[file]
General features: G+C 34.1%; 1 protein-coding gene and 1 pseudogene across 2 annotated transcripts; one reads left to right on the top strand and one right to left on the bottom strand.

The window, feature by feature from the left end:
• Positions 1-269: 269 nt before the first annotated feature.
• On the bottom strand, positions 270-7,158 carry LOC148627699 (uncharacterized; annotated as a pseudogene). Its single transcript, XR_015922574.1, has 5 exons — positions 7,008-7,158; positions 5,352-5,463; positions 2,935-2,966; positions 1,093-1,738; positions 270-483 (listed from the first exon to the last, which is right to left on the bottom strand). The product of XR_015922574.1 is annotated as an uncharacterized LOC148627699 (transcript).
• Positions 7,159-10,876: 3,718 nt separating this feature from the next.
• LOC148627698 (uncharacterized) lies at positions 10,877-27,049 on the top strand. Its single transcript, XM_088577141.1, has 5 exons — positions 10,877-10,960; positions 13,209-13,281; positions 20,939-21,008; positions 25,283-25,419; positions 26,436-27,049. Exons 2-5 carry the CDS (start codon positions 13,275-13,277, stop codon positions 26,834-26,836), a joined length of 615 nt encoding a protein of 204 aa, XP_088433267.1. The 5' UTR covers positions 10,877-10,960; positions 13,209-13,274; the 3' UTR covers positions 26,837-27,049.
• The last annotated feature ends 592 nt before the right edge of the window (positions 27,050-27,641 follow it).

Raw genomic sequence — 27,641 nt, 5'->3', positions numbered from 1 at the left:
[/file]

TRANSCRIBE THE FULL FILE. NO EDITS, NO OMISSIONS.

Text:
General features: G+C 34.1%; 1 protein-coding gene and 1 pseudogene across 2 annotated transcripts; one reads left to right on the top strand and one right to left on the bottom strand.

The window, feature by feature from the left end:
• Positions 1-269: 269 nt before the first annotated feature.
• On the bottom strand, positions 270-7,158 carry LOC148627699 (uncharacterized; annotated as a pseudogene). Its single transcript, XR_015922574.1, has 5 exons — positions 7,008-7,158; positions 5,352-5,463; positions 2,935-2,966; positions 1,093-1,738; positions 270-483 (listed from the first exon to the last, which is right to left on the bottom strand). The product of XR_015922574.1 is annotated as an uncharacterized LOC148627699 (transcript).
• Positions 7,159-10,876: 3,718 nt separating this feature from the next.
• LOC148627698 (uncharacterized) lies at positions 10,877-27,049 on the top strand. Its single transcript, XM_088577141.1, has 5 exons — positions 10,877-10,960; positions 13,209-13,281; positions 20,939-21,008; positions 25,283-25,419; positions 26,436-27,049. Exons 2-5 carry the CDS (start codon positions 13,275-13,277, stop codon positions 26,834-26,836), a joined length of 615 nt encoding a protein of 204 aa, XP_088433267.1. The 5' UTR covers positions 10,877-10,960; positions 13,209-13,274; the 3' UTR covers positions 26,837-27,049.
• The last annotated feature ends 592 nt before the right edge of the window (positions 27,050-27,641 follow it).

Raw genomic sequence — 27,641 nt, 5'->3', positions numbered from 1 at the left: